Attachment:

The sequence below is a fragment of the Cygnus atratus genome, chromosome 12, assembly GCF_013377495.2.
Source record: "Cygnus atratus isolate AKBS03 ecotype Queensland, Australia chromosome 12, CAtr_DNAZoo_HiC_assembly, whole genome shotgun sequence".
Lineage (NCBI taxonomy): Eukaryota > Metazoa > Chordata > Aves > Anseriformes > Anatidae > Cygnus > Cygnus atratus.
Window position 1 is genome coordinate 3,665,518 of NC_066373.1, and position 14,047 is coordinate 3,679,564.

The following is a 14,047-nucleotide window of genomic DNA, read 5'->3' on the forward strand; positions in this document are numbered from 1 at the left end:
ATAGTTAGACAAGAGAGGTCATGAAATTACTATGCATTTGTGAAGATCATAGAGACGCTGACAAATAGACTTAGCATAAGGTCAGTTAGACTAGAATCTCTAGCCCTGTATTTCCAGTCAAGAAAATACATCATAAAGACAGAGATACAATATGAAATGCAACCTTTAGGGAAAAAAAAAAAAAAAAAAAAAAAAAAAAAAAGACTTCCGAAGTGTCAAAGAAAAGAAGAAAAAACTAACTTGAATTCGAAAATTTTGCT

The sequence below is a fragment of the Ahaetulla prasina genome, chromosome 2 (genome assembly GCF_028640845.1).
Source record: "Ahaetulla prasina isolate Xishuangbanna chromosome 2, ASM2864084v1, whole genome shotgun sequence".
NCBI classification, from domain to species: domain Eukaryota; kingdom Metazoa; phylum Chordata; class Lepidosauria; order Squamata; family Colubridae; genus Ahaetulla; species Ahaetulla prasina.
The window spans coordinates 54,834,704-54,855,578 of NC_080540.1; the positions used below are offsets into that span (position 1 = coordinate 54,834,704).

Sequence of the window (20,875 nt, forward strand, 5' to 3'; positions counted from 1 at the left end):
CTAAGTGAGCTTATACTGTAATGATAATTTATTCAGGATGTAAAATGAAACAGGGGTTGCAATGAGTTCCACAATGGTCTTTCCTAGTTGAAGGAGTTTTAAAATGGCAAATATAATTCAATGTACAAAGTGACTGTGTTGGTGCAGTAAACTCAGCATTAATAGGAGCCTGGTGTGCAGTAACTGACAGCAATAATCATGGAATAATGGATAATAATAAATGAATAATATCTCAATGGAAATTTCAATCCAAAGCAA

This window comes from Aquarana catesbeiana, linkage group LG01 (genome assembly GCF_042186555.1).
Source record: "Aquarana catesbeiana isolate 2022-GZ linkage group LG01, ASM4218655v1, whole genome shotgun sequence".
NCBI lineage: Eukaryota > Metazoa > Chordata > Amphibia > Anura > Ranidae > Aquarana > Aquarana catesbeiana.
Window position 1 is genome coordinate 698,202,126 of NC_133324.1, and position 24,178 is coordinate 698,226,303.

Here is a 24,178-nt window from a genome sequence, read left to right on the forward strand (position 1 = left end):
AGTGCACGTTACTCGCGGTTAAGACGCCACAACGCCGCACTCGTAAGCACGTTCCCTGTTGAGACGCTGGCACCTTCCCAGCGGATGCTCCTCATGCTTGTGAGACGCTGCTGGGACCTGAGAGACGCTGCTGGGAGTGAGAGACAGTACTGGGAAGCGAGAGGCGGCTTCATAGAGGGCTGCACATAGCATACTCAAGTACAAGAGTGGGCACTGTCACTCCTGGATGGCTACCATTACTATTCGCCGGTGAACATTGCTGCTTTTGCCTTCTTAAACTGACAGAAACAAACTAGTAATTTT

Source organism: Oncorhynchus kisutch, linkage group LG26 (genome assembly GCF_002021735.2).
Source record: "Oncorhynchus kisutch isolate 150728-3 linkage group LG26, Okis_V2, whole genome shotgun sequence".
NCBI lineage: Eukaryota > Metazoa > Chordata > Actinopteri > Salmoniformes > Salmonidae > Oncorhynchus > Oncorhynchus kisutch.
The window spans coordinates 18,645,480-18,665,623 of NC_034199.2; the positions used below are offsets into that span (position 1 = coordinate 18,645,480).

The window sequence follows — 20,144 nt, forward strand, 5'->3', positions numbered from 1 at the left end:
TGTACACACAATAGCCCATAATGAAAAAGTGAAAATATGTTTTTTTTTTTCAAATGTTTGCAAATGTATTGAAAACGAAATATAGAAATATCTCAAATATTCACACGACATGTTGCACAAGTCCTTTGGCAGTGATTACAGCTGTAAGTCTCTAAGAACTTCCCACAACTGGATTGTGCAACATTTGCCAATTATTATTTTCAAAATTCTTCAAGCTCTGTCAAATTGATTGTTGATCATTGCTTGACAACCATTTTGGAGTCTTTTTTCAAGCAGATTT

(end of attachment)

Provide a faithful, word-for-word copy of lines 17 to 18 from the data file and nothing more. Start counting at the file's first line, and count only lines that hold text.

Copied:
Here is a 24,178-nt window from a genome sequence, read left to right on the forward strand (position 1 = left end):
AGTGCACGTTACTCGCGGTTAAGACGCCACAACGCCGCACTCGTAAGCACGTTCCCTGTTGAGACGCTGGCACCTTCCCAGCGGATGCTCCTCATGCTTGTGAGACGCTGCTGGGACCTGAGAGACGCTGCTGGGAGTGAGAGACAGTACTGGGAAGCGAGAGGCGGCTTCATAGAGGGCTGCACATAGCATACTCAAGTACAAGAGTGGGCACTGTCACTCCTGGATGGCTACCATTACTATTCGCCGGTGAACATTGCTGCTTTTGCCTTCTTAAACTGACAGAAACAAACTAGTAATTTT